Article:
• Erica at 3:52 pm

      Hi Gabe. I’m reading that the A7 does but not sure at what shutter speeds. The A9 is probably the top tier mirrorless for indoors sports/events but it’s also not immune from this issue, even in mechanical mode (electronic front shutter curtain needs to also be disabled and it is on by default). People say to just switch it into mechanical mode but that negates the major feature of the camera being silent for concert or on set.

    • Nathan Tsukroff at 6:51 pm

      The AC electricity in the United States is a 60-hertz cycle. In other words, it changes direction 60 times a second. Thus the term “alternating current”.

      Amps are a measure of how much power the device requires for operation. The amperage has no bearing on the cycling or flickering of the electricity.

      The flicker is 60-times per second, whether at 120 amps or 1 amp.

      • Gabe Palacio at 10:08 am

        I stand corrected, it is the 60-hertz cycle, not amps as I incorrectly stated. I still am under the impression that some multiple or fraction of 60 in shutter speed helps the issue. Unfortunately reading through all the comments here shows that it is not consistent from camera brand to camera brand, so shutter design seems to also be a factor.

  3. Daniel Frank at 11:43 am

    At least you got one! I’ve been waiting since March. Sorry you had problems with yours; hope you get a replacement soon so I can read more about your experience with it.

    • T0m at 2:28 pm

      Having worked in photo retail for over forty years, dealing with all major suppliers of cameras and equipment, puts me in a position to say that of all the companies I deal with, Leica is in a very small group of the most responsive to any real [and sometimes just imagined] user complaints. In my lengthy experience, they have never once let a client with a problem go unaddressed. The very fact that Leica has already consented to replace Allen’s Q2 in light of the fact that there’s not 100% certainty that ‘the defect’ was the camera’s fault says all that is needed about Leica ’s concern for its users and one of the many solid reasons why many of the most committed photographers users choose Leica cameras.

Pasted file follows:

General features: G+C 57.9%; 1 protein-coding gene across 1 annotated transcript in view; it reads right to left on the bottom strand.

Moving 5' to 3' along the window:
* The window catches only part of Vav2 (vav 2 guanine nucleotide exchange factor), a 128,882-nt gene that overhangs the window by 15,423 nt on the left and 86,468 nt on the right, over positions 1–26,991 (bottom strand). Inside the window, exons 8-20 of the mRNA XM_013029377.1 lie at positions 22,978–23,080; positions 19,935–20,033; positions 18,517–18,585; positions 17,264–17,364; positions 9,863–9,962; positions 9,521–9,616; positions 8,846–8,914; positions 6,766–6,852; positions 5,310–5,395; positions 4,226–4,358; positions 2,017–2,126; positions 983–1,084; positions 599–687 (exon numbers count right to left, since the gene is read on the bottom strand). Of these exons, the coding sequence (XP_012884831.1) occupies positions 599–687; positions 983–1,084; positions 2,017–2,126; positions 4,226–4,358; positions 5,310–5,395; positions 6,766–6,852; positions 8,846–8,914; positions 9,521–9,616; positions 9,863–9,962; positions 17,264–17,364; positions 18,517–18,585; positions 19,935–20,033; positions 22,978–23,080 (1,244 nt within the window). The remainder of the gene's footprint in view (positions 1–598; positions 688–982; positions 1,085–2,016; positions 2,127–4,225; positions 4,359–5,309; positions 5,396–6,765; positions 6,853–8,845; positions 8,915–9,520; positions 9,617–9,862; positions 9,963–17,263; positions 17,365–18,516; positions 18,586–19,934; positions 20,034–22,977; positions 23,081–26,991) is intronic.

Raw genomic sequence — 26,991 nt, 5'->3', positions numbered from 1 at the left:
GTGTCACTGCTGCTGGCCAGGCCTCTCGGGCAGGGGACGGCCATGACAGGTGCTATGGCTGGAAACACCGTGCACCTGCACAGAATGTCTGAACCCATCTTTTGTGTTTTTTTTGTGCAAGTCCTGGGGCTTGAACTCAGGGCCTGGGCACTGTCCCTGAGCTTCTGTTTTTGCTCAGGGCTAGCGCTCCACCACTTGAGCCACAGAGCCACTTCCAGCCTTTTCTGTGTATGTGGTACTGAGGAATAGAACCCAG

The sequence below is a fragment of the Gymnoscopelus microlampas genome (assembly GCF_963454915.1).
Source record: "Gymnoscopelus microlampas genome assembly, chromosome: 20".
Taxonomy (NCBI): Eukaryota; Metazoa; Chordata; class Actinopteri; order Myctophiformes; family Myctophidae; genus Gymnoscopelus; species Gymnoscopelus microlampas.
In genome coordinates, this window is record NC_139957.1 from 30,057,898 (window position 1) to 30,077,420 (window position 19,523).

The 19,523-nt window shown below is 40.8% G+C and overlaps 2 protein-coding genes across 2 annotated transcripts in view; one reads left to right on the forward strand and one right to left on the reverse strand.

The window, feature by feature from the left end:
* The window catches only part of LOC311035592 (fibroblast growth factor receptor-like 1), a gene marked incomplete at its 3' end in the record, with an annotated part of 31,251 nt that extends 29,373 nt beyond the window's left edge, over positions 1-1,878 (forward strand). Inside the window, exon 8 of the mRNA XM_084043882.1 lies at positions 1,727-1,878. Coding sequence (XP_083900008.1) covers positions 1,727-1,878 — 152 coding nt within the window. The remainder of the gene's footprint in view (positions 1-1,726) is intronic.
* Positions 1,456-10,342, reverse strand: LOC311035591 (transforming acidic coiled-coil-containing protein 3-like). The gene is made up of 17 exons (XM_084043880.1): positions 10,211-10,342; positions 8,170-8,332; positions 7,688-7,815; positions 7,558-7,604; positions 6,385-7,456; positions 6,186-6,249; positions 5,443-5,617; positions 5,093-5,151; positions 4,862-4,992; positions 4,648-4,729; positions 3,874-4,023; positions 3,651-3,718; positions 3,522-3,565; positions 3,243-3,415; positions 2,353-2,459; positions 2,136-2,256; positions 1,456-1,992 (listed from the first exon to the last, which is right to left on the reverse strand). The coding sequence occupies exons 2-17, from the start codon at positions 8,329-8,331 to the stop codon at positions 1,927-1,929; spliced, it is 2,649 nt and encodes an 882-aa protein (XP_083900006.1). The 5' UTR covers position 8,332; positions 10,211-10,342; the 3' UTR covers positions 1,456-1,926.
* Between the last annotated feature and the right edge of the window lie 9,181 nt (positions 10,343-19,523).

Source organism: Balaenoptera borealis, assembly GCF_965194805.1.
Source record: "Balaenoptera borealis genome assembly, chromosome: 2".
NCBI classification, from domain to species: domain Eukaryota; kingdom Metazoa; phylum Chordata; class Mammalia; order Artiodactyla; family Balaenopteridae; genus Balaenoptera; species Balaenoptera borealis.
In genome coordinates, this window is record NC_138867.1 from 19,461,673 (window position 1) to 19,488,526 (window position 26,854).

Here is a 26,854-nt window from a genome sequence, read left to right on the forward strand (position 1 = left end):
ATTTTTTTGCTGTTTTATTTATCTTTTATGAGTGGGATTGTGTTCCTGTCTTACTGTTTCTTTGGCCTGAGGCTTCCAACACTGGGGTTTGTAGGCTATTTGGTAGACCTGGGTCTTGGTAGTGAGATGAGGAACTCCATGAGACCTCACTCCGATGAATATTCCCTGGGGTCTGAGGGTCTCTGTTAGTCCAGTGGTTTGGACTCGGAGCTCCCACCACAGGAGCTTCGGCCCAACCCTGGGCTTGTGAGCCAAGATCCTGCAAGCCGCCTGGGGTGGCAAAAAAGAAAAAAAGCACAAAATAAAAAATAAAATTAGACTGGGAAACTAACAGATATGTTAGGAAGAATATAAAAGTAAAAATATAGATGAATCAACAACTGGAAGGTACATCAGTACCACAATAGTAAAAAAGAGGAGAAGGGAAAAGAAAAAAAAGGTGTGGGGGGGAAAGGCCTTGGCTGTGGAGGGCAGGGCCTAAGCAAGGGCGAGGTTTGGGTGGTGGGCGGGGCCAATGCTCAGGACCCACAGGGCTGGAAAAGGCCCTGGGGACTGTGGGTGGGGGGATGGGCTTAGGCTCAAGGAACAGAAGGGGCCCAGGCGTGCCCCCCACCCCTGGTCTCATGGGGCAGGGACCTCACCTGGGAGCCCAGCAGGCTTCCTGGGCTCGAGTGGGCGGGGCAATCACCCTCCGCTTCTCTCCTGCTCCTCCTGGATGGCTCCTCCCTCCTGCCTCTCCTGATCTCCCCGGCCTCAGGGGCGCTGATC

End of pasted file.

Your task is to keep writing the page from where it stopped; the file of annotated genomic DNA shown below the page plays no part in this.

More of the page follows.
Leica is an easy target for those who are not familiar with the inner workings of the biz. Those deeply engaged in photography know that Leica ’s reputation is earned by their creation of timeless products where form follow function and the ultimate luxury is simplicity. Leica lenses from the 1930’s work beautifully on a 2019 M, SL or CL! The products are beautiful, well made, stand the test of time and produce stellar results in the hands of the many skilled users deeply involved in photography ‘s craft.

  4. Mark at 12:18 pm